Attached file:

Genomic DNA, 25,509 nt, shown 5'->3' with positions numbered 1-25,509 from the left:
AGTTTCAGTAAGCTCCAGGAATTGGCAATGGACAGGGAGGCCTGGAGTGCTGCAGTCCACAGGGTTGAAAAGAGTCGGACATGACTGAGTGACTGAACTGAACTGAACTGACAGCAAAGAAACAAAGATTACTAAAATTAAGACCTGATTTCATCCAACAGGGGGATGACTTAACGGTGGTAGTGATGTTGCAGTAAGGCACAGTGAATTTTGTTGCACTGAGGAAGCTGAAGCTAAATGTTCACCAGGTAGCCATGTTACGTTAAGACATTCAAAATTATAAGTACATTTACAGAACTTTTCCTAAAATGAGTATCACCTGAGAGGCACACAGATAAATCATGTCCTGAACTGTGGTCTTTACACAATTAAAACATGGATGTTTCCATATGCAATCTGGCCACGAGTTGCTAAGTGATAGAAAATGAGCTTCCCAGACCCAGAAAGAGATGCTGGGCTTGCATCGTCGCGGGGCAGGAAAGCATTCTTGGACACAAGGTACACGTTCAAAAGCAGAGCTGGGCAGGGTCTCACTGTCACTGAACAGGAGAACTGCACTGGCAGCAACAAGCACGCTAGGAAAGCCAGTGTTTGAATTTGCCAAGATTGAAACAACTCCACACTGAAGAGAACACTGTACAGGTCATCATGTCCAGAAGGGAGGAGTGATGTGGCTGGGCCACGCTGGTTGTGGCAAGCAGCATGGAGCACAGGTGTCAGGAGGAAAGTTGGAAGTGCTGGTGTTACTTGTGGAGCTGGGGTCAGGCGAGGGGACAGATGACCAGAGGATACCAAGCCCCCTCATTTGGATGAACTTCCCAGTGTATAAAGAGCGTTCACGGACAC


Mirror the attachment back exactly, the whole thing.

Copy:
Genomic DNA, 25,509 nt, shown 5'->3' with positions numbered 1-25,509 from the left:
AGTTTCAGTAAGCTCCAGGAATTGGCAATGGACAGGGAGGCCTGGAGTGCTGCAGTCCACAGGGTTGAAAAGAGTCGGACATGACTGAGTGACTGAACTGAACTGAACTGACAGCAAAGAAACAAAGATTACTAAAATTAAGACCTGATTTCATCCAACAGGGGGATGACTTAACGGTGGTAGTGATGTTGCAGTAAGGCACAGTGAATTTTGTTGCACTGAGGAAGCTGAAGCTAAATGTTCACCAGGTAGCCATGTTACGTTAAGACATTCAAAATTATAAGTACATTTACAGAACTTTTCCTAAAATGAGTATCACCTGAGAGGCACACAGATAAATCATGTCCTGAACTGTGGTCTTTACACAATTAAAACATGGATGTTTCCATATGCAATCTGGCCACGAGTTGCTAAGTGATAGAAAATGAGCTTCCCAGACCCAGAAAGAGATGCTGGGCTTGCATCGTCGCGGGGCAGGAAAGCATTCTTGGACACAAGGTACACGTTCAAAAGCAGAGCTGGGCAGGGTCTCACTGTCACTGAACAGGAGAACTGCACTGGCAGCAACAAGCACGCTAGGAAAGCCAGTGTTTGAATTTGCCAAGATTGAAACAACTCCACACTGAAGAGAACACTGTACAGGTCATCATGTCCAGAAGGGAGGAGTGATGTGGCTGGGCCACGCTGGTTGTGGCAAGCAGCATGGAGCACAGGTGTCAGGAGGAAAGTTGGAAGTGCTGGTGTTACTTGTGGAGCTGGGGTCAGGCGAGGGGACAGATGACCAGAGGATACCAAGCCCCCTCATTTGGATGAACTTCCCAGTGTATAAAGAGCGTTCACGGACAC